Maddux

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Reading the article a second time it sounds like it could theoretically work on more than two GPUs as well. So I could use two discreet GPUs AND gain a little extra power from my CPU's integrated GPU. Man, this sounds like a dream if it's true!
 

Kewlx25

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Just as the implementation of these different distributed rendering techniques will be left up to the developers, won't the use of mixed GPU's, especially cross-vender, be up to the GPU manufacturer? I doubt AMD and Nvidia will allow such a configuration. Suddenly the less expensive AMD flagship combined with an inexpensive Nvidia Cuda / PhysX card would gain a lot more traction I would imagine.
In order to be DX12 compatible your device must be able to compute. DX12 will treat all computer engines and a resource pool and distribute work among them. It doesn't matter if they're AMD, Nvidia, Intel, or whatever, as long as the device can support DX12.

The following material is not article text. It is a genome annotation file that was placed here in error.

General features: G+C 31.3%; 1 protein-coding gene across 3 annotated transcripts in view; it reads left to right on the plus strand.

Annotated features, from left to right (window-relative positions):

dwatterworth

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That doesn't make sense to me, can you explain more? I understand the concept, but I don't see DX12 not needing drivers which will lock the resources, as they do currently, if a card of a competing vendor is present.
 

RedJaron

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I'm with Maddux and Foobar. My first thought was that your old GPU would still be useful after an upgrade. Of course they'd both need to be DX12 compliant, so just how old can the "old" card be? And depending on how much an APU can contribute to the framerates, they actually might be preferable than the low-budget Intel chips. This could also make Z mboards more desirable as PCIe lane splitting could be more easily used.